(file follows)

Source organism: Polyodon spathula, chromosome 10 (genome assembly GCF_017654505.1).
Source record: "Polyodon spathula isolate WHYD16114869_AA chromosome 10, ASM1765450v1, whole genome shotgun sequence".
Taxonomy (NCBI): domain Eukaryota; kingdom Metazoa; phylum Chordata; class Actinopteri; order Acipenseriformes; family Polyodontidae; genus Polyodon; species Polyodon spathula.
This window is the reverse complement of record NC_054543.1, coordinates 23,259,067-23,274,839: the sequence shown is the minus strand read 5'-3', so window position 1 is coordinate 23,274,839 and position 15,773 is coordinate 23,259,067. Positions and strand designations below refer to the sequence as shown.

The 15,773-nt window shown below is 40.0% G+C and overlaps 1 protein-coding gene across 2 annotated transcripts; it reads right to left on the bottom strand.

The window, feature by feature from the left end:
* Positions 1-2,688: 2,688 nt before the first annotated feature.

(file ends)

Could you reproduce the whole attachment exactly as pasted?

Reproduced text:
Source organism: Polyodon spathula, chromosome 10 (genome assembly GCF_017654505.1).
Source record: "Polyodon spathula isolate WHYD16114869_AA chromosome 10, ASM1765450v1, whole genome shotgun sequence".
Taxonomy (NCBI): domain Eukaryota; kingdom Metazoa; phylum Chordata; class Actinopteri; order Acipenseriformes; family Polyodontidae; genus Polyodon; species Polyodon spathula.
This window is the reverse complement of record NC_054543.1, coordinates 23,259,067-23,274,839: the sequence shown is the minus strand read 5'-3', so window position 1 is coordinate 23,274,839 and position 15,773 is coordinate 23,259,067. Positions and strand designations below refer to the sequence as shown.

The 15,773-nt window shown below is 40.0% G+C and overlaps 1 protein-coding gene across 2 annotated transcripts; it reads right to left on the bottom strand.

The window, feature by feature from the left end:
* Positions 1-2,688: 2,688 nt before the first annotated feature.